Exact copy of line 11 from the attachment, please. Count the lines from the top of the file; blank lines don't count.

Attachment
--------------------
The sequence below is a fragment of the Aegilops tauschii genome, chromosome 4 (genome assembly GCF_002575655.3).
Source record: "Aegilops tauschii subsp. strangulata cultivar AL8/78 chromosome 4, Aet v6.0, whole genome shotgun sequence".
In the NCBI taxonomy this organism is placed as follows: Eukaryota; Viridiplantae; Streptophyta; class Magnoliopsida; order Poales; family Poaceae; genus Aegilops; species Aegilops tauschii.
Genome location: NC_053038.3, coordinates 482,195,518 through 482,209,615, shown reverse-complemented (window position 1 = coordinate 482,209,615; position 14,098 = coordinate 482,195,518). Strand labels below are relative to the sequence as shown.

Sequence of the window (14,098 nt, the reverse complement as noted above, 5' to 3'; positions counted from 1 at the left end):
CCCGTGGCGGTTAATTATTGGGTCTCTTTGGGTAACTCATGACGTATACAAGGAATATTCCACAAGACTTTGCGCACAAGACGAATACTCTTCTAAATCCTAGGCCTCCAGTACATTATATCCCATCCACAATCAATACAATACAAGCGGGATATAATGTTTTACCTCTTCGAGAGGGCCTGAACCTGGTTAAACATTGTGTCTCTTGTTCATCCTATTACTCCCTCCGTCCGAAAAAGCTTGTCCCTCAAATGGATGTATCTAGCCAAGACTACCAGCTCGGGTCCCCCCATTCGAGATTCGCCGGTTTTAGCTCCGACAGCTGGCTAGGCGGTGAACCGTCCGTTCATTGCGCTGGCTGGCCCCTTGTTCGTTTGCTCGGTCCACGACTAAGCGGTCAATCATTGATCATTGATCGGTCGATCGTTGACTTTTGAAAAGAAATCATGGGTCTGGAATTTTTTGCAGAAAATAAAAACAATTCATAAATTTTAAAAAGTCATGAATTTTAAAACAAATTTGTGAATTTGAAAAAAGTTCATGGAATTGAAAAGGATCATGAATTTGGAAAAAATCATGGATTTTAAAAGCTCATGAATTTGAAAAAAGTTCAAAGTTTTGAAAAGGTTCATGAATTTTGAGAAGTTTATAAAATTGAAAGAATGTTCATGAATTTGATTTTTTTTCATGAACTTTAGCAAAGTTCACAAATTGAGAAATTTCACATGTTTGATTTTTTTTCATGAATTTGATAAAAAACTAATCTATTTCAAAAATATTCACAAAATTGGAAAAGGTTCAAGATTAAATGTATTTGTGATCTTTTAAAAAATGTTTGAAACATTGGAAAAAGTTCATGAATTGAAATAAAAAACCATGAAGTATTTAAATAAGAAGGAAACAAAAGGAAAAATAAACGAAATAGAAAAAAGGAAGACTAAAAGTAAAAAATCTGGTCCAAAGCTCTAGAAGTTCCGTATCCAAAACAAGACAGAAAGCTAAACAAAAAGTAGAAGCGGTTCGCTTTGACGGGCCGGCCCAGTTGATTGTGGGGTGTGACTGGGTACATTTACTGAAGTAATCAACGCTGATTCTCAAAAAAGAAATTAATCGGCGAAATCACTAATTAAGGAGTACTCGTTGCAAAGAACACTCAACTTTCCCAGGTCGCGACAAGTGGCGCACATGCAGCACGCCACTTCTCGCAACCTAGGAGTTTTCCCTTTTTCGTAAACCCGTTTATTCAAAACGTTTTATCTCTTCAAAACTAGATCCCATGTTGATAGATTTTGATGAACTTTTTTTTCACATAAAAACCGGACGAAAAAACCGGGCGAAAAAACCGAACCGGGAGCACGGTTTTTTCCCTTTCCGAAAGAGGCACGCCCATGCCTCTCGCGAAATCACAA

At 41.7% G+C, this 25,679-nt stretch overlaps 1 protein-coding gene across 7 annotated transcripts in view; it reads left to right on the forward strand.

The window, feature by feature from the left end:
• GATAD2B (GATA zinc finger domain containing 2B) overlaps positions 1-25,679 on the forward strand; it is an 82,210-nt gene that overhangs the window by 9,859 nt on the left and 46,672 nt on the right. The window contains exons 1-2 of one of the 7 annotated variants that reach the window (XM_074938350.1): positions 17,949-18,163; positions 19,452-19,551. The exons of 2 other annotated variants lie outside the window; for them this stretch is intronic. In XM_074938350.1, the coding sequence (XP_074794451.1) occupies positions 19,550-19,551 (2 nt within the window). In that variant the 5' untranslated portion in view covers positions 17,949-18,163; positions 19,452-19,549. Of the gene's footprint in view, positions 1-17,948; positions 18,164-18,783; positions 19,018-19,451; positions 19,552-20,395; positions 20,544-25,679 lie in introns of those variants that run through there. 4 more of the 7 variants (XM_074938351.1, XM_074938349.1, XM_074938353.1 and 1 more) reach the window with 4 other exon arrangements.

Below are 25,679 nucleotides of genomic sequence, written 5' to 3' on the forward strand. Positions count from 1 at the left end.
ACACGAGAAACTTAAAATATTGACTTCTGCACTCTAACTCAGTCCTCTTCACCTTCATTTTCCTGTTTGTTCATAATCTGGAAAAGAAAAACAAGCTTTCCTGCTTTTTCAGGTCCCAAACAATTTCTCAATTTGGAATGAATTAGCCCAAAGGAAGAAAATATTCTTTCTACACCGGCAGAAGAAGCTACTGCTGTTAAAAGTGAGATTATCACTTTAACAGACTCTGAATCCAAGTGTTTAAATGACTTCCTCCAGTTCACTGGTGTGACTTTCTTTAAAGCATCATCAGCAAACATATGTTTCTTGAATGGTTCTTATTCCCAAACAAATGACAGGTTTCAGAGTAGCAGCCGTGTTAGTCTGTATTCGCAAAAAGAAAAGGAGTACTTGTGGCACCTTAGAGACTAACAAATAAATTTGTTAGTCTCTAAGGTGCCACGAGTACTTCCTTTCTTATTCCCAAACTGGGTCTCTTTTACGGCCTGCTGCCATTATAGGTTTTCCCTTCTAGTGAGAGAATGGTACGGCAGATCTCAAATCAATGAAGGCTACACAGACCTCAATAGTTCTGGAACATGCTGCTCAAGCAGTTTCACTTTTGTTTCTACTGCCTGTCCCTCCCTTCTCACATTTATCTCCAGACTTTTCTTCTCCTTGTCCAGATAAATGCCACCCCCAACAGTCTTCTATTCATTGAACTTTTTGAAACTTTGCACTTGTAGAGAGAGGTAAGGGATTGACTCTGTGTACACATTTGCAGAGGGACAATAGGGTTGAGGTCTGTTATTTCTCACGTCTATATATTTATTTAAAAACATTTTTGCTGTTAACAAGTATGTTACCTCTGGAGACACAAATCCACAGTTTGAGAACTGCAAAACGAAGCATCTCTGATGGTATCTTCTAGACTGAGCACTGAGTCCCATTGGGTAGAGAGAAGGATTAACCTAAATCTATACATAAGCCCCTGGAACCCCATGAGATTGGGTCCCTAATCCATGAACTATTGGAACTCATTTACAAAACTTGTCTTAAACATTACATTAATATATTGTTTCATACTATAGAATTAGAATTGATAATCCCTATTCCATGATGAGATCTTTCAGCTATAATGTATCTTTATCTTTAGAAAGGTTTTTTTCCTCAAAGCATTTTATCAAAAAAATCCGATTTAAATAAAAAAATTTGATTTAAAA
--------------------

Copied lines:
ACACGAGAAACTTAAAATATTGACTTCTGCACTCTAACTCAGTCCTCTTCACCTTCATTTTCCTGTTTGTTCATAATCTGGAAAAGAAAAACAAGCTTTCCTGCTTTTTCAGGTCCCAAACAATTTCTCAATTTGGAATGAATTAGCCCAAAGGAAGAAAATATTCTTTCTACACCGGCAGAAGAAGCTACTGCTGTTAAAAGTGAGATTATCACTTTAACAGACTCTGAATCCAAGTGTTTAAATGACTTCCTCCAGTTCACTGGTGTGACTTTCTTTAAAGCATCATCAGCAAACATATGTTTCTTGAATGGTTCTTATTCCCAAACAAATGACAGGTTTCAGAGTAGCAGCCGTGTTAGTCTGTATTCGCAAAAAGAAAAGGAGTACTTGTGGCACCTTAGAGACTAACAAATAAATTTGTTAGTCTCTAAGGTGCCACGAGTACTTCCTTTCTTATTCCCAAACTGGGTCTCTTTTACGGCCTGCTGCCATTATAGGTTTTCCCTTCTAGTGAGAGAATGGTACGGCAGATCTCAAATCAATGAAGGCTACACAGACCTCAATAGTTCTGGAACATGCTGCTCAAGCAGTTTCACTTTTGTTTCTACTGCCTGTCCCTCCCTTCTCACATTTATCTCCAGACTTTTCTTCTCCTTGTCCAGATAAATGCCACCCCCAACAGTCTTCTATTCATTGAACTTTTTGAAACTTTGCACTTGTAGAGAGAGGTAAGGGATTGACTCTGTGTACACATTTGCAGAGGGACAATAGGGTTGAGGTCTGTTATTTCTCACGTCTATATATTTATTTAAAAACATTTTTGCTGTTAACAAGTATGTTACCTCTGGAGACACAAATCCACAGTTTGAGAACTGCAAAACGAAGCATCTCTGATGGTATCTTCTAGACTGAGCACTGAGTCCCATTGGGTAGAGAGAAGGATTAACCTAAATCTATACATAAGCCCCTGGAACCCCATGAGATTGGGTCCCTAATCCATGAACTATTGGAACTCATTTACAAAACTTGTCTTAAACATTACATTAATATATTGTTTCATACTATAGAATTAGAATTGATAATCCCTATTCCATGATGAGATCTTTCAGCTATAATGTATCTTTATCTTTAGAAAGGTTTTTTTCCTCAAAGCATTTTATCAAAAAAATCCGATTTAAATAAAAAAATTTGATTTAAAA